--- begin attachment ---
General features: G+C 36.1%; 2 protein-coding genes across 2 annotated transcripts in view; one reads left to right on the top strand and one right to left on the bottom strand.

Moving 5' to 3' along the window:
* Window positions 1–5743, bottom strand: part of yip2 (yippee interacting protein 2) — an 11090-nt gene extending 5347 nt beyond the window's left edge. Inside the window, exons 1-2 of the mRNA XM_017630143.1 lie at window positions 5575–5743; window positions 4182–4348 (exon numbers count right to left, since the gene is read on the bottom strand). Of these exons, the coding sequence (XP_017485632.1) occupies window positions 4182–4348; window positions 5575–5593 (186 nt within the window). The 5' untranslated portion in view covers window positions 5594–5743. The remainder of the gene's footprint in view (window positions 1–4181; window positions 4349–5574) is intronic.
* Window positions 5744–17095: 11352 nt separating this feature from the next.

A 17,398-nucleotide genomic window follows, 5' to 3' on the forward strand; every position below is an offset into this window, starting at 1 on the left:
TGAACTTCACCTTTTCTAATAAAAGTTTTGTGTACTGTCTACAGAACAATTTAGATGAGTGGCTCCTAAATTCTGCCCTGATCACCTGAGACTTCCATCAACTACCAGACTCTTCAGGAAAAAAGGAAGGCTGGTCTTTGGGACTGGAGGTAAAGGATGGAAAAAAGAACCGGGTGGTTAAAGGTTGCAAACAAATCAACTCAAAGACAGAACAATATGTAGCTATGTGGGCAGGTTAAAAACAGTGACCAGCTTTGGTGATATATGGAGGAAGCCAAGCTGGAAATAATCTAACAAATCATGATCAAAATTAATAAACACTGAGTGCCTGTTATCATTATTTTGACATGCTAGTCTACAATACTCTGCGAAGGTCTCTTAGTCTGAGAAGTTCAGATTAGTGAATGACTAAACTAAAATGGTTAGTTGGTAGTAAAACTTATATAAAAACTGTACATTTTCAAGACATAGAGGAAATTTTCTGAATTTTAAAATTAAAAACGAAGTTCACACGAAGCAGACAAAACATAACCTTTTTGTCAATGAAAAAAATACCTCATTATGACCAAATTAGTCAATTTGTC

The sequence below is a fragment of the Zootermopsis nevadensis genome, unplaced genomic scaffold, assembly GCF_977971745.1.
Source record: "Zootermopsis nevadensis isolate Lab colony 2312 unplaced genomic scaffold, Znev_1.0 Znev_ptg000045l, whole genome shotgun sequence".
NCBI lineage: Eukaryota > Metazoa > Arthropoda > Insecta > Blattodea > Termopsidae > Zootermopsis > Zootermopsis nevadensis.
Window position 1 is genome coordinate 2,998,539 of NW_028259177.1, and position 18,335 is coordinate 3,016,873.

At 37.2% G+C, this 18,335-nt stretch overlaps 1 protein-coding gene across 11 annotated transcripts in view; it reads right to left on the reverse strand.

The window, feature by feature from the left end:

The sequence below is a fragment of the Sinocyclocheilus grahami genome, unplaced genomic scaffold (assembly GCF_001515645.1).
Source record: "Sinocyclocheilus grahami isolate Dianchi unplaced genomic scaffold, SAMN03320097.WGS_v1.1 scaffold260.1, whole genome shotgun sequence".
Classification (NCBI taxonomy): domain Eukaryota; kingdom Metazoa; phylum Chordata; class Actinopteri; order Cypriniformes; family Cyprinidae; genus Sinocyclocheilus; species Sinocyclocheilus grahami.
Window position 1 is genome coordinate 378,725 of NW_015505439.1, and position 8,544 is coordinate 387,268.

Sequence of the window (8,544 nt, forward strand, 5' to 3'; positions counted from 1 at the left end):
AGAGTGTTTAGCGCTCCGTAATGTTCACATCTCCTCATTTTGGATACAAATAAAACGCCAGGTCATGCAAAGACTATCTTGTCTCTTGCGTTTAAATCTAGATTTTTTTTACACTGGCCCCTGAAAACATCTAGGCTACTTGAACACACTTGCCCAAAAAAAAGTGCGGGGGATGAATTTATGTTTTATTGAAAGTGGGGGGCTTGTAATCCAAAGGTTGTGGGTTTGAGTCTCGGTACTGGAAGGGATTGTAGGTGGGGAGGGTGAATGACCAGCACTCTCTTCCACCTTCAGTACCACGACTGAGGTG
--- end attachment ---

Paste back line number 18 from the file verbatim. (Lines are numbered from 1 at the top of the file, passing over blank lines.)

AGAGTGTTTAGCGCTCCGTAATGTTCACATCTCCTCATTTTGGATACAAATAAAACGCCAGGTCATGCAAAGACTATCTTGTCTCTTGCGTTTAAATCTAGATTTTTTTTACACTGGCCCCTGAAAACATCTAGGCTACTTGAACACACTTGCCCAAAAAAAAGTGCGGGGGATGAATTTATGTTTTATTGAAAGTGGGGGGCTTGTAATCCAAAGGTTGTGGGTTTGAGTCTCGGTACTGGAAGGGATTGTAGGTGGGGAGGGTGAATGACCAGCACTCTCTTCCACCTTCAGTACCACGACTGAGGTG